Usually we are concerned about sexual predators on line and the issue of potential interaction when children and teens are on MySpace. Even adults can be lured into terrible situations as well. One never knows who they may be talking with on the social network.
Well this one goes one better. With all the worry of possible and potential criminal being on MySpace … now we have actual convicted criminals on the popular social networking internet site. Just how much interaction and knowledge of users on MySpace do these death row inamtes get passed to them?
Texas death row inmates now have web-pages on MySpace. There comes a point in time where one needs to just say, ENOUGH! Although death row inmates do not have access to the internet, others are creating the pages for them. There is no way a death row inmate or any iamte should be allowed the same right. They forfeited those rights long ago. Unbelievable that this is the use and is actually allowed by MySpace.
Crime victim advocates are upset that at least 30 Texas death row inmates have had pages on the popular Internet site MySpace created for them.
“I think you ought to draw the line somewhere,” said Andy Kahan, director of the crime victims office for Houston Mayor Bill White.
Kahan recently sent an e-mail to MySpace, asking the site to reconsider having pages created and maintained for convicted criminals, particularly murderers.
“Is it within your policy to allow the glorification of killers by giving them a platform to influence young minds?” Kahan wrote. “Are there specific guidelines within MySpace that would prohibit giving convicted felons a platform for all the world to see?”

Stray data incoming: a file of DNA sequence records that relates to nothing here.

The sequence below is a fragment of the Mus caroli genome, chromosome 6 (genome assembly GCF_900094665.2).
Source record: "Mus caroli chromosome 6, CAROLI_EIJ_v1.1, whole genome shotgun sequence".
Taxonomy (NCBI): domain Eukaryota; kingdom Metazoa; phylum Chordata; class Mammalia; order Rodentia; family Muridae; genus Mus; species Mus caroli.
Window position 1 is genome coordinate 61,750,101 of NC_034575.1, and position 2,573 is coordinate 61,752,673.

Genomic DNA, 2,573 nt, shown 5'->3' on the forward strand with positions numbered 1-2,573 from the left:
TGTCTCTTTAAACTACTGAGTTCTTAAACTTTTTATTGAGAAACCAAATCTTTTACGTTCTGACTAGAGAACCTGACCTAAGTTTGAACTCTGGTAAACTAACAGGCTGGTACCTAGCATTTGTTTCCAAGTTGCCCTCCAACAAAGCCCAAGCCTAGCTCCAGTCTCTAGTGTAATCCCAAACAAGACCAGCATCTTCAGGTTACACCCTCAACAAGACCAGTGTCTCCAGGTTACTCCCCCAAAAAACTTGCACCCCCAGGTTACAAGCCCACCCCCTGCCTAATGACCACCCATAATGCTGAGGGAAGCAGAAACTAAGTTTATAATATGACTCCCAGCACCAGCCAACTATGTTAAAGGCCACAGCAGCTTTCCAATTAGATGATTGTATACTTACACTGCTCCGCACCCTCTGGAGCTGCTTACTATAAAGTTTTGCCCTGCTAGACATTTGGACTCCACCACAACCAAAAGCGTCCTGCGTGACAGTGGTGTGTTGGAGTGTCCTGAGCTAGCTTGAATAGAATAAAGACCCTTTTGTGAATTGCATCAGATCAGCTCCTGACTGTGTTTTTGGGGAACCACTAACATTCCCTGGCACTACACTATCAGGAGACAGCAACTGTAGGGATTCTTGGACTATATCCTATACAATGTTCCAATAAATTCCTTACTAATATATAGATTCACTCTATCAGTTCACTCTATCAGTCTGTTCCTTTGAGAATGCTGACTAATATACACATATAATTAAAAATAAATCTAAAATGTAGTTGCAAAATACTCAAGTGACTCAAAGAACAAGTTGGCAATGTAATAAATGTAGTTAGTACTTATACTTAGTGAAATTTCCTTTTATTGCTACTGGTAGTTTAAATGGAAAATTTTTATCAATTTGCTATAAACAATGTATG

MySpace officials did not respond to Kahan’s e-mail and did not immediately return a telephone call from The Associated Press on Saturday. (Houston Chronicle)
When one commits an act so heinous that one winds up on death row, they should lose certain right. To inform people about your case as a form of information is drastically different that creating a social web page so that people will send you letters. The world as a whole does not care whether a death row inmate has a sense of humor, is lonely or is board. I can guarantee you the family of the person you killed to get your death row status is in a much worse position. MySpace needs to figure out what they wish to embrace and if MySpace has a conscious or a soul.
The inmates detail their personalities, likes and dislikes, just as others do on the Web site.
“I think I’m a pretty funny guy. I have a wacked sense of humor,” writes Randy Halprin, who was convicted in the 2000 shooting death of an Irving police officer. “I can be a big kid at heart. I’m a hopeless (and I mean HOPELESS) romatic (sic).”
Since no Texas inmate has Internet access, they send letters, journal entries or blog postings to friends and families who create the pages and post their writings for them